Deer Attacks Wisconsin Hunter

By Hunting NetworkJanuary 7, 2015

UPDATED ON: May 1st, 2015

Whitetail deer are commonly known best for their flight rather than their fight, as we’ve all seen the white flags of autumn signaling their typical responses to danger.

However, that’s not always true.

According to Action Reporter Media in Fond du Lac, Wisconsin, a 72-year-old deer hunter was attacked by a doe shortly after shooting it with his crossbow on January 2nd.

The injury was severe enough to warrant transportation by ambulance to St. Agnes Hospital but no details have been given on the severity of the wound or the victim’s name.

“Apparently the man was going through some thick brush and the deer leaped out and went after him,” Fond du Lac sheriff’s officer Jeff Bonack said. “The doe struck him in the leg with her head.”

While attacks by deer are extremely rare, such stories should be staunch reminders to all hunters on the importance of safely approaching wounded game.

A similar incident took place in Indiana in 2011, when a 62-year-old deer hunter was attacked and killed after scuffling with a deer he had just shot. The hunter, Paul Smith, left a voicemail with his son at 9 a.m. to let him know he had just shot a buck. An hour later Smith’s son called back, only to find out his father was attacked by the buck while approaching the deer to field dress it. Smith used his pocket-knife to finish the buck off but suffered a fatal laceration to the liver and later passed away before help arrived.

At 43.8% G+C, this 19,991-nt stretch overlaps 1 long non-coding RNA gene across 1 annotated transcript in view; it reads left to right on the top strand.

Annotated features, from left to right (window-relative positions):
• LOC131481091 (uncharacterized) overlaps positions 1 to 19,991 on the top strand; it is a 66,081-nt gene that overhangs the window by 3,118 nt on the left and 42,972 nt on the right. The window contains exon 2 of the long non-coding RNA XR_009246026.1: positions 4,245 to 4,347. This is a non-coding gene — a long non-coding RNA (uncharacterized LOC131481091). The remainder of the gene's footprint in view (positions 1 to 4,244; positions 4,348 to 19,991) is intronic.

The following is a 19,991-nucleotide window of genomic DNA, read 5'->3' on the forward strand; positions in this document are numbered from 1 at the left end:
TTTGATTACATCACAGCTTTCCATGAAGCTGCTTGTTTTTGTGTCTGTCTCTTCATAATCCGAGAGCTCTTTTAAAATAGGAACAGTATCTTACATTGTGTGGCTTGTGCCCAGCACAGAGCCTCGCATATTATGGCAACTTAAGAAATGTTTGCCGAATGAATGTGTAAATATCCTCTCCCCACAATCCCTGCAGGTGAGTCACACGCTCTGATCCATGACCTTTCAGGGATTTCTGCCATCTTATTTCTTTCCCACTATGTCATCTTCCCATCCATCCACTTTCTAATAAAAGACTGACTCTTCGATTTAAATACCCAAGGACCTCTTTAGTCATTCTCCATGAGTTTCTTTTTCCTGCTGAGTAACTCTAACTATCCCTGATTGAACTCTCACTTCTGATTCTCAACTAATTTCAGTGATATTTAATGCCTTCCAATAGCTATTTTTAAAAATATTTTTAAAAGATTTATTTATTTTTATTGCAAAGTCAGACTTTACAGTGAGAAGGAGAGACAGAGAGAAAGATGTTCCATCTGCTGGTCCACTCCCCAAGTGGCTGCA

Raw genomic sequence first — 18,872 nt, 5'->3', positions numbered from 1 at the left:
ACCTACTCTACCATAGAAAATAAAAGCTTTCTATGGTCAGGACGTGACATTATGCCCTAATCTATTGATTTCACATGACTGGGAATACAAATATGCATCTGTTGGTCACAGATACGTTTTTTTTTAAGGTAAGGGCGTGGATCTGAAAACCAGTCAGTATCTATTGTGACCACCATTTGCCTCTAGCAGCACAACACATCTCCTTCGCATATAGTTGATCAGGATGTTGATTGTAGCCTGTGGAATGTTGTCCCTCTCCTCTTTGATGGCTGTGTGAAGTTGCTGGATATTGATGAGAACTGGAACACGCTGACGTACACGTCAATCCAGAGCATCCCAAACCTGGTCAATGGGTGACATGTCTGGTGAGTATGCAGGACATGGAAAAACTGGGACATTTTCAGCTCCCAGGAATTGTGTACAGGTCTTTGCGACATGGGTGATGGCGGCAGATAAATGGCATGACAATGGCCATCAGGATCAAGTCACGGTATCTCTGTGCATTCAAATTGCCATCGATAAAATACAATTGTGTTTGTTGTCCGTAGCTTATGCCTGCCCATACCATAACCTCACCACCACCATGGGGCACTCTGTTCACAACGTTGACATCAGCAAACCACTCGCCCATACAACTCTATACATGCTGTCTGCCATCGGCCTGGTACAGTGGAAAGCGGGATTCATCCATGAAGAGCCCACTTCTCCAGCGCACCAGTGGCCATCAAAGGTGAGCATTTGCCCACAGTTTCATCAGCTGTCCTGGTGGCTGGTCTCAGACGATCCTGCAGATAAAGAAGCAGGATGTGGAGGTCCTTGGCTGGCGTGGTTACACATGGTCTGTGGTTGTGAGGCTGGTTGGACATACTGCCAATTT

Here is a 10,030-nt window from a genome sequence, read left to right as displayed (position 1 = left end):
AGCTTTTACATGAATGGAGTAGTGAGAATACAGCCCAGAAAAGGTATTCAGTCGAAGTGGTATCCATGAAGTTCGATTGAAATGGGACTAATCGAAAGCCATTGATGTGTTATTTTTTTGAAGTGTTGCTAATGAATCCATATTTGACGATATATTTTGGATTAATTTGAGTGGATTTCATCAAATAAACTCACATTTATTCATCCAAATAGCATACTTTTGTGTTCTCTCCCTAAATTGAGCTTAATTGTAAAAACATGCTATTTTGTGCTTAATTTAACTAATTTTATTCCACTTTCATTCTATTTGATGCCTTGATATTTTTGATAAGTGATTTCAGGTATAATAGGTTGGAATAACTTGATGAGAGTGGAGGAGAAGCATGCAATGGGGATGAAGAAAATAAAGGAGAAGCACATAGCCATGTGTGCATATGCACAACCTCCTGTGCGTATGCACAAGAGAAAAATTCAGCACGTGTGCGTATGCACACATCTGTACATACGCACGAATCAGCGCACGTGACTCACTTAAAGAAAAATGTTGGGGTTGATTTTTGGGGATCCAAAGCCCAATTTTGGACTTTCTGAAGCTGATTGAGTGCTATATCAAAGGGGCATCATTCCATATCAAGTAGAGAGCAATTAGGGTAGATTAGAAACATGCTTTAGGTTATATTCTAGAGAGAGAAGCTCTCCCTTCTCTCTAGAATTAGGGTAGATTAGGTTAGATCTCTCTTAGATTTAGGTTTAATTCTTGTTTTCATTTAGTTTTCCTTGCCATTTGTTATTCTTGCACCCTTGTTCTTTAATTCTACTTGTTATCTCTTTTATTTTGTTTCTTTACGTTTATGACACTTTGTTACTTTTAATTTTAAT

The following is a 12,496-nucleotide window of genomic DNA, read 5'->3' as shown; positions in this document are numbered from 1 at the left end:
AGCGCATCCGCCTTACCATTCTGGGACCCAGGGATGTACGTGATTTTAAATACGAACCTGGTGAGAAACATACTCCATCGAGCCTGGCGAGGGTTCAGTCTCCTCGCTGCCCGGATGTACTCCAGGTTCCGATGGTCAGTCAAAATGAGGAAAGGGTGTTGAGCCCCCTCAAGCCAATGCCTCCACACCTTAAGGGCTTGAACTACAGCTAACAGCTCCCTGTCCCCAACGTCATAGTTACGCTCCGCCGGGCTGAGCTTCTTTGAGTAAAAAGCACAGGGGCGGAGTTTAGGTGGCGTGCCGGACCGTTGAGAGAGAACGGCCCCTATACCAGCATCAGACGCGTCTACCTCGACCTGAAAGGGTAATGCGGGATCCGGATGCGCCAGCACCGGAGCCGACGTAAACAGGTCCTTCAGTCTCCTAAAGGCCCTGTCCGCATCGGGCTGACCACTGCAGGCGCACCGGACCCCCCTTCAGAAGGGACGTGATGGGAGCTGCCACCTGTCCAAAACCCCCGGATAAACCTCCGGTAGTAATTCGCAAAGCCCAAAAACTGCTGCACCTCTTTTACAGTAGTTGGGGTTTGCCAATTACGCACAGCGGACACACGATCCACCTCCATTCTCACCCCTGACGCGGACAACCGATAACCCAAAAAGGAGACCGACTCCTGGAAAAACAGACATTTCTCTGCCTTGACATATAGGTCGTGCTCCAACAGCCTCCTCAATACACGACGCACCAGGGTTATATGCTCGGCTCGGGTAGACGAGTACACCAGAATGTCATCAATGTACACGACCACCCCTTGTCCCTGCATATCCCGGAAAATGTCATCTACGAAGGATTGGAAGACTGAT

Return home safely to your loved ones after each hunt – remember to approach any down game with extreme caution. The following three rules should always be exercised to prevent accidents from taking place.

hunter approaches wounded deer

The above caption from HunterEd.Com shows the correct approach to walking up on a wounded animal.  

1. From a short distance away, watch for any rise and fall of the chest cavity.

2. Look at the eyes. The eyes of a dead animal are typically open. Closed eyelids could signify an animal that is not yet deceased.

3. Approach cautiously from above and behind the animal, poking it in the furthest section away from the head as you can.

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